7

Calm peaceful
magical thinking cannot
be surpassed

 

長閑なる/仙の遊にし/くはあらじ

Nodoka naru /sen no yuu ni shi / kuwa araji

 

À world where the ladle of moon serves us sweet wine would be a world of “magical thinking,” a world in which when we want something we magically call it forth – as a child gives her dolls thoughts and feelings, and even has one doll interact with another – manipulating the Force -- like Yoda lifting the space shuttle from the swamp -- so it cannot be surpassed. The attraction to magical thinking comes from the ancient Chinese philosopher Chuang Tsu.

 

Magical thinking is normal in children aged 2 to 7. Susan A. Miller, Ed D. says, “During this magical-thinking stage of development, cause and effect are not necessarily objectively determined, but slanted by the preschoolers' desires. . . The most amazing part of magical thinking for young children is their belief that they can make life be anything they want it to be.”To conceive modern insights into child developments in Basho’s linked verse is a way to make his poetry come alive for us today.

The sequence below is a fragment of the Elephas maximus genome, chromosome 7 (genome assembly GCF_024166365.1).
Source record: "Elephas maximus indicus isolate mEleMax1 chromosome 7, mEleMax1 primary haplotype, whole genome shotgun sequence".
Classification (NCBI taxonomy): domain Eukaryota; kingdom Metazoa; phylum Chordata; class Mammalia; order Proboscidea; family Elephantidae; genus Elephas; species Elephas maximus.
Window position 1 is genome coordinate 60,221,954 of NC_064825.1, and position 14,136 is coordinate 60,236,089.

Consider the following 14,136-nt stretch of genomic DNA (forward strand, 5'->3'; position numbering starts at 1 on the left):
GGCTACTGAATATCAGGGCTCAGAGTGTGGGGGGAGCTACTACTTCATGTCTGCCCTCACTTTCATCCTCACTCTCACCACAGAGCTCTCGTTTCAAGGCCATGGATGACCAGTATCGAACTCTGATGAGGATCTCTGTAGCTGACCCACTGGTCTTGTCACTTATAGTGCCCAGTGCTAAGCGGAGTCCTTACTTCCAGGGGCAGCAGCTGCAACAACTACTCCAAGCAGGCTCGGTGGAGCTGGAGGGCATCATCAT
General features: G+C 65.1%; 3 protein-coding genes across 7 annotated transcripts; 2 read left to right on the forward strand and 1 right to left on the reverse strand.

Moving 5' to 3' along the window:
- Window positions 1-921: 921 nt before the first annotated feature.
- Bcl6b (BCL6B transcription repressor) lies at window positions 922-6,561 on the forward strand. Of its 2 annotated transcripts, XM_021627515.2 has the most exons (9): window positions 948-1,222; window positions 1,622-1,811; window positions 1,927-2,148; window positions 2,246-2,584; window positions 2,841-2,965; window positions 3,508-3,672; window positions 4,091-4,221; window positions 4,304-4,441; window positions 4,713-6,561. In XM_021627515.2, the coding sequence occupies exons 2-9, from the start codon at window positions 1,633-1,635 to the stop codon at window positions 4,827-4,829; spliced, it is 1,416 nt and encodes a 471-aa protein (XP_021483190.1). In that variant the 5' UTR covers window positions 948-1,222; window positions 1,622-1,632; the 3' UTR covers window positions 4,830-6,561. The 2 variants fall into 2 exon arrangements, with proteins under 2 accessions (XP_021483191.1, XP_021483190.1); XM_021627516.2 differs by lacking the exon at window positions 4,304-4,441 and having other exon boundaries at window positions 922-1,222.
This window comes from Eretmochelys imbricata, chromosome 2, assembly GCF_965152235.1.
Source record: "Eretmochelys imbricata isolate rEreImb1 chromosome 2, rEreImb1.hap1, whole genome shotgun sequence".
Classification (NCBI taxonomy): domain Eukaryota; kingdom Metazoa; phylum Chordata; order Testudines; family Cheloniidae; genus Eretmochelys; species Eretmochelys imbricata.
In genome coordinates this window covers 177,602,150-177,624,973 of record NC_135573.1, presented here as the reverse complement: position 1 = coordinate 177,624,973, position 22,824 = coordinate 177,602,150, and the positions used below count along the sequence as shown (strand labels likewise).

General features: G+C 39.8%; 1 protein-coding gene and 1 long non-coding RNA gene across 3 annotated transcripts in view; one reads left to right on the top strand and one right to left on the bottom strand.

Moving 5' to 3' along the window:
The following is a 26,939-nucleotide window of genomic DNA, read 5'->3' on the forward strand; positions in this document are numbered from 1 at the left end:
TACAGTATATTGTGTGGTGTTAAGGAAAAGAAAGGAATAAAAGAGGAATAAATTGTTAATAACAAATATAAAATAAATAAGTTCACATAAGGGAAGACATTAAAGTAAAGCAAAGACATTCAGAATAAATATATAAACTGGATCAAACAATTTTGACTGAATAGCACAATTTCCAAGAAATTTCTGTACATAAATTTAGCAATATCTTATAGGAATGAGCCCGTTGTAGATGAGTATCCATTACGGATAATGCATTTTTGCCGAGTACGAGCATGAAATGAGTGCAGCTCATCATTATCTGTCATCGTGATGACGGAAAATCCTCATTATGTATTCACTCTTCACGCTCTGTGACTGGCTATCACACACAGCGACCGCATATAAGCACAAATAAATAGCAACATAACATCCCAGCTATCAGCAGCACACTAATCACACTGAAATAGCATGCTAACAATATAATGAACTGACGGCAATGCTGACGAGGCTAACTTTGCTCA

15

Confusion
between path of Truth 
and path of Love

16

Unable to proceed
dark night of futility

 

まどはれな/実の道や/恋の道
Madoware na /makota no michi ya /koi no michi
ならで通えば /無性闇夜
narade toueba / mushou yami no yo

 

For Basho the “Path of Truth” is Buddhism, and the Path of Love is what 20 year olds

are drawn to. Mushou can be “without sexuality” or “without the temperament to attain enlightenment,” or “without the ability to reason”; I translate “futility” not because this is the same as mushou, but rather because it conveys a similar emptiness.

 

24

Unattached, the cat
outside, how she cries

25

Charcoal fire
gone out, twas cold
in retirement

 

なつかでで猫の/外面にぞ啼く
埋火も/ きえて寒けさ/隠居所に

 

Natsukade neko no / tono mo ni zo naku
uzumi bi mo / kiete samukesa / inkyosho ni